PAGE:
Congresswoman Susan Davis Re-Introduces Bipartisan Bill to Expand Food Assistance to Military Families
Congresswoman Susan Davis (D-San Diego) moved to aid military families being blocked from benefits that help them put food on the table. Rep. Davis introduced the Military Hunger Prevention Act (H.R. 1078) to ensure eligibility for food supplement benefits for servicemembers and their families. Davis was joined by Reps. Lynn Jenkins (R-KS), Jim McGovern (D-MA), Don Young (R-AK), and Tim Walz (D-MN) as cosponsors of the legislation.
“Those who make great personal sacrifices in service to our country should not have to struggle to provide regular, nutritious meals for their families,” said Rep. Davis, a senior member of the House Armed Services Committee. “Unfortunately, an unintended policy barrier prevents military families struggling with food insecurity from getting help from available federal nutrition assistance programs. This is a simple, common sense solution to ensuring that we properly care for our men and women in uniform and their families.”
“For far too long, food insecurity among currently serving military families has been a real and painful reality,” Abby J. Leibman, President and CEO, MAZON: A Jewish Response to Hunger. “Barriers to access of government safety net programs have left tens of thousands of military families struggling to put nutritious food on the table, turning for emergency assistance to food pantries on or near the military base. MAZON: A Jewish Response to Hunger believes that those who make great personal sacrifices in service to our country should not have to struggle to provide regular, nutritious meals to their families. MAZON recognizes the extraordinary leadership of Congresswoman Davis to address this issue with the legislation she introduced to remove a major barrier impacting military families.”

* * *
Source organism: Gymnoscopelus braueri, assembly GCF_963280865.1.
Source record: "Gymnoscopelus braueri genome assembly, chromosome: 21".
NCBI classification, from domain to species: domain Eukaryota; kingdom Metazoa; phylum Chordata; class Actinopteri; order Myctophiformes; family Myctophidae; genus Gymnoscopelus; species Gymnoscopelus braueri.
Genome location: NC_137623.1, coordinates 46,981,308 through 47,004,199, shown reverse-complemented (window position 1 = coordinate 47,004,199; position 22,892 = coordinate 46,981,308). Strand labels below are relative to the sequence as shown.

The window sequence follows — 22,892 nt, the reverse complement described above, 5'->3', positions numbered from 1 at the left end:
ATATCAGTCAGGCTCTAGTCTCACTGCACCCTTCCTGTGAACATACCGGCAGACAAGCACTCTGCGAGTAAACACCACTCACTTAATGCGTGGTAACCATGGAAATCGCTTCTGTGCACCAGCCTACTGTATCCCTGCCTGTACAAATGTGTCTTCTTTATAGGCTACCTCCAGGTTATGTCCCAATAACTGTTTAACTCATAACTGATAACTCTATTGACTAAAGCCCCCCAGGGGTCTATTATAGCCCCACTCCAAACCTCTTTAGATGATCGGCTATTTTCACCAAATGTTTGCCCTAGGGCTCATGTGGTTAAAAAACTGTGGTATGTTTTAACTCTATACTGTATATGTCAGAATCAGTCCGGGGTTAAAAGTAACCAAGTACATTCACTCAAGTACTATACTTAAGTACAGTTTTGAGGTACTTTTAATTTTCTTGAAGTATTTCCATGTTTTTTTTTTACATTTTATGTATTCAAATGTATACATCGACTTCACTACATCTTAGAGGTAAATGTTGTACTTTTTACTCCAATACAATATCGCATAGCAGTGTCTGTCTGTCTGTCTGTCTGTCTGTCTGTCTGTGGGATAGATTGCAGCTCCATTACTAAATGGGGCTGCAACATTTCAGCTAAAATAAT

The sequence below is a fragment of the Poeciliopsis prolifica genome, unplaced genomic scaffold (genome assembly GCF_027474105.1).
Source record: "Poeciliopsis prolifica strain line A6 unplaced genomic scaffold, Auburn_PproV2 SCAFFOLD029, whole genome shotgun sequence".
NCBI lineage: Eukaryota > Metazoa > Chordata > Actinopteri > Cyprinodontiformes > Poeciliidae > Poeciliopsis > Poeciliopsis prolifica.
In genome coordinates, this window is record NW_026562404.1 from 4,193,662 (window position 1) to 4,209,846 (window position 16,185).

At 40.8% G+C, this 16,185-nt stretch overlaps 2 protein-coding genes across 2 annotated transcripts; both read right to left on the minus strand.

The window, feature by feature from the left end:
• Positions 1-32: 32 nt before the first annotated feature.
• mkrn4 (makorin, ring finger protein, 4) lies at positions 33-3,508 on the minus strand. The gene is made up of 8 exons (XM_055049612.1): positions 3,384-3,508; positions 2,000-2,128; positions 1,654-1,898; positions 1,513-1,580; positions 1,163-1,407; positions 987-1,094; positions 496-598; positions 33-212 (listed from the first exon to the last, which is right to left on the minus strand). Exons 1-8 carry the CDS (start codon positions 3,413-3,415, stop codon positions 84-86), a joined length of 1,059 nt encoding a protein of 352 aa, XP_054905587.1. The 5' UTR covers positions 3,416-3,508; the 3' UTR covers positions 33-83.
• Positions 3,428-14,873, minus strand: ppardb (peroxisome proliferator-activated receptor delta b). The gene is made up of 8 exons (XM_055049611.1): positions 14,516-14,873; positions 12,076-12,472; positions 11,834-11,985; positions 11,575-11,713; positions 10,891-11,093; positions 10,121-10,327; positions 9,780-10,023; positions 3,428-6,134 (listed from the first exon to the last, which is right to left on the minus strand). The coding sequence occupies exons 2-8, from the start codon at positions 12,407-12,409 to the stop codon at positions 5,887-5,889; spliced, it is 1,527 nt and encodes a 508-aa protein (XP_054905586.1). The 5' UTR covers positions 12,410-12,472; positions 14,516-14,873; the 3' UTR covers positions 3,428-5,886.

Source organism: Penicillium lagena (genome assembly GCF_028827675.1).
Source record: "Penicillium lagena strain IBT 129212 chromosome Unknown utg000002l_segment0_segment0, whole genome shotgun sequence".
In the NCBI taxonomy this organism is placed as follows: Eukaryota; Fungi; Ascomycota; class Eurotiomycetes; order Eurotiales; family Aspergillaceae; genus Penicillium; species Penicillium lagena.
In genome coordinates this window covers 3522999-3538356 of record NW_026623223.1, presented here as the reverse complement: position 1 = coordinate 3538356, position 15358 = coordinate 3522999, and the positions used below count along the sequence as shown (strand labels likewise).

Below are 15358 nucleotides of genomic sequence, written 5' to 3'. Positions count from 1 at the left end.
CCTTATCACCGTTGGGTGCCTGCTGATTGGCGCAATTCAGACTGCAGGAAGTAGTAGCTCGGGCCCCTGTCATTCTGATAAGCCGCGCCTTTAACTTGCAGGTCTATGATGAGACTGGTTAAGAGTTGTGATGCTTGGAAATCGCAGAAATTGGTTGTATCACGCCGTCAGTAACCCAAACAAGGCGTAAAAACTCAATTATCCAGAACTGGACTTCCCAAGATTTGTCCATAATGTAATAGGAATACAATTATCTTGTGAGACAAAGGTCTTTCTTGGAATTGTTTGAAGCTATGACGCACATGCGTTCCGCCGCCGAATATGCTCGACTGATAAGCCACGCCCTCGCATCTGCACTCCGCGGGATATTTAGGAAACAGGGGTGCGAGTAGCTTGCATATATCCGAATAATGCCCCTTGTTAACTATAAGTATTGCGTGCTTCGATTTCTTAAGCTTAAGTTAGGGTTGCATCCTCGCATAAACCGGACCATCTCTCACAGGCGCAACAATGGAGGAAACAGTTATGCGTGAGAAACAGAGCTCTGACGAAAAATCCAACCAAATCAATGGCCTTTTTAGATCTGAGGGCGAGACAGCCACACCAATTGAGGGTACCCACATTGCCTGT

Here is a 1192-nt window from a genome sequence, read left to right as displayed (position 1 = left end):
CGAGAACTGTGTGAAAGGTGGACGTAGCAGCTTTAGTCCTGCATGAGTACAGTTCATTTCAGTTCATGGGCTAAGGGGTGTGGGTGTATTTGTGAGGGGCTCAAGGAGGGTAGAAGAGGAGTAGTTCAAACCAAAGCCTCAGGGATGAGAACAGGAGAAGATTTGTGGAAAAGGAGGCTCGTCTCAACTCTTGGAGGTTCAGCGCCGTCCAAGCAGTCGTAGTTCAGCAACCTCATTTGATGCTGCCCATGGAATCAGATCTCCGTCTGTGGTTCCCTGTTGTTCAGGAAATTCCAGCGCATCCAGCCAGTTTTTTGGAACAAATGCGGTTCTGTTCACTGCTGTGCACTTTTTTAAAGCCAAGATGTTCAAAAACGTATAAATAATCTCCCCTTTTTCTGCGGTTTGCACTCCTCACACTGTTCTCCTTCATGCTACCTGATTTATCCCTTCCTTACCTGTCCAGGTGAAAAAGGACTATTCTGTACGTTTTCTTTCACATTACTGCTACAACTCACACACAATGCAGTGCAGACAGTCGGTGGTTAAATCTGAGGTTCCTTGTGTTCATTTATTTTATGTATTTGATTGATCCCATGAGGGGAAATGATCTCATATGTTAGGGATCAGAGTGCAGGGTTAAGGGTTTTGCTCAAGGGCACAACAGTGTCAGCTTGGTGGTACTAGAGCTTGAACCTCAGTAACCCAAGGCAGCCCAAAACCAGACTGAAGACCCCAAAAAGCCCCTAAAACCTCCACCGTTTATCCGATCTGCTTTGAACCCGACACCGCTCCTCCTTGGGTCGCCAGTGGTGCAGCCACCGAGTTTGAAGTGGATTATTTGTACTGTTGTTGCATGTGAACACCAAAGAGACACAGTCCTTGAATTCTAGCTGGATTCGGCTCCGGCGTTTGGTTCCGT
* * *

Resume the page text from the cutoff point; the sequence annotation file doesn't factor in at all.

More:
Military families are able to access various federal nutrition assistance programs, and many rely on these programs to make ends meet and put nutritious food on the table. In practice, far too many military families find themselves ineligible for such assistance because the way military compensation and allowances are considered.
The Basic Allowance for Housing (BAH), which is provided as a monthly, regionally adjusted allowance to servicemembers living off-base or in privatized housing, is currently counted as income for the purposes of determining eligibility for Supplemental Nutrition Assistance Program (SNAP, formerly known as Food Stamps).
The Military Hunger Prevention Act would prevent housing allowances from being used to determine SNAP eligibility.
Young servicemembers and their children are forced to resort to emergency assistance through community food pantries. There are emergency food distribution programs that operate throughout the San Diego region to serve the needs of military families stationed there.
The Military Hunger Prevention Act was endorsed by MAZON: A Jewish Response to Hunger, Western Center on Law & Poverty, Hunger Advocacy Network, Blue Star Families, National Military Family Association, Air Force Sergeants Association, and the Military Health Project.